• Voice control. The integration of voice or natural language processing in productivity apps will further boost productivity. With the rise of speech-controlled smart speakers, such as Google Home, Amazon Echo and the recently launched Alexa for Business, we may soon be able to create and complete documents using speech dictation, or use natural language queries to parse data or control functions in spreadsheets.
  • IT support. At many organizations, employee productivity suffers because IT support services are inadequate. Some companies are trying to improve IT support by deploying self-service tools that use virtual agents and machine learning technologies to automate common low-level support tasks like resetting passwords and logging help desk tickets. First and foremost, these systems are designed to make employees more satisfied with workplace technology, but they can also make it possible to allocate IT support personnel to higher-value tasks.
  • Cybersecurity. Perhaps one of the biggest uses of AI will be to protect company information in the fight against spam, phishing attacks and malware. The rise of data breaches across the globe, combined with a shortage of IT professionals who have cybersecurity expertise, means that companies need AI to help them better detect risks and improve how they respond to incidents. This is why respondents to our 2017 survey of IT decision-makers listed cybersecurity as the most likely use for AI in their organizations.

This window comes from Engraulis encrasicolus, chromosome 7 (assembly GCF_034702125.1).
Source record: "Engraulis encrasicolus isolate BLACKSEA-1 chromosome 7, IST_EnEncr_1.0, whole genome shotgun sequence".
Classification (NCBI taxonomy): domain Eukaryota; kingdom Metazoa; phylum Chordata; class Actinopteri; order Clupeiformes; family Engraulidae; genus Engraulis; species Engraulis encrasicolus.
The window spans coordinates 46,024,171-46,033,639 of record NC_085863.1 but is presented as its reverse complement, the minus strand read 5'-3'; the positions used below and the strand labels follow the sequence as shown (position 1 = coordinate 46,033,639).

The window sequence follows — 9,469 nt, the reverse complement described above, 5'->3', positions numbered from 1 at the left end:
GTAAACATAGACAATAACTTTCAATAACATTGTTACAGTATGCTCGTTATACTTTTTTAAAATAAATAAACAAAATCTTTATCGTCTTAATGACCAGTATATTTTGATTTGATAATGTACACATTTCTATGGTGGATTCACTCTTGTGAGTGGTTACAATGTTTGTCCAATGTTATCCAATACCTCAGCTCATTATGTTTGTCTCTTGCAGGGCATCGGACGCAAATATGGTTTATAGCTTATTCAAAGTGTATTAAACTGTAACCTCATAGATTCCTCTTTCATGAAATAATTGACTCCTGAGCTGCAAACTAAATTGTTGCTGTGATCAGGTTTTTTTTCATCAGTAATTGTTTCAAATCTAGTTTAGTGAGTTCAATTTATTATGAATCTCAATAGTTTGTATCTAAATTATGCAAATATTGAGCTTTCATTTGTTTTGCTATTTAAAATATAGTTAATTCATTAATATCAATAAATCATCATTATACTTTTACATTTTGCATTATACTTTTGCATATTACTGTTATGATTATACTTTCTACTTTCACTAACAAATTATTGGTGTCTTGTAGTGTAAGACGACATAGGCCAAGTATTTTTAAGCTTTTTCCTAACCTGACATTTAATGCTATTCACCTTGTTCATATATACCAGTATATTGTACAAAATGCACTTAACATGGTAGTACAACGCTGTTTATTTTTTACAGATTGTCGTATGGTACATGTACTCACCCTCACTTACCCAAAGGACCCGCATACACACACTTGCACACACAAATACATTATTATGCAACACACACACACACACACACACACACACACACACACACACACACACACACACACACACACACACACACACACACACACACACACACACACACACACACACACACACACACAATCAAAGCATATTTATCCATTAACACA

Related Article: Is the Solution to Information Overload More Technology?

Tips to Get Started With AI 

Businesses of all shapes and sizes need to prepare for one of the most important technology shifts of our generation. For those of you who have yet to begin implementing an AI strategy, here are a few things to consider.

Start Simple

New assistive AI features in off-the-shelf productivity and collaboration software are good places to start. They can help employees get familiar with the technology and its benefits. Smart email systems, improved document access and search tools, chatbots and speech assistants are simple and accessible technologies that can save time, improve workflows and enhance employee experiences.

Build and Buy

Take advantage of the tremendous amount of supplier investment in AI by combining the build and buy approaches to the technology. Buy off-the-shelf systems for horizontal applications such as security products that incorporate machine learning for threat intelligence and anomaly detection. Focus research-and-development efforts and talent-management strategies on building domain- and company-specific applications that improve your competitive advantage.

Mind the Fear

Not all employees will be immediately supportive of AI technology in the workplace. Although our surveys reveal that employees are generally positive about the technology, there is still a lot of fear and confusion about how AI could eliminate jobs, be prone to bias or violate privacy. Be mindful of the importance of good communication, ethical uses, transparency and, above all, employee engagement throughout the process of deploying AI-based systems.

AI will no doubt face some challenges over the next few years as it enters the workplace. But more organizations are now focusing on how the technology can be used more effectively to assist employees and enable smarter work and more intelligent workplaces.

There is much in store for AI as enterprises become more familiar with its strengths and weaknesses. The next 12 months will be fascinating.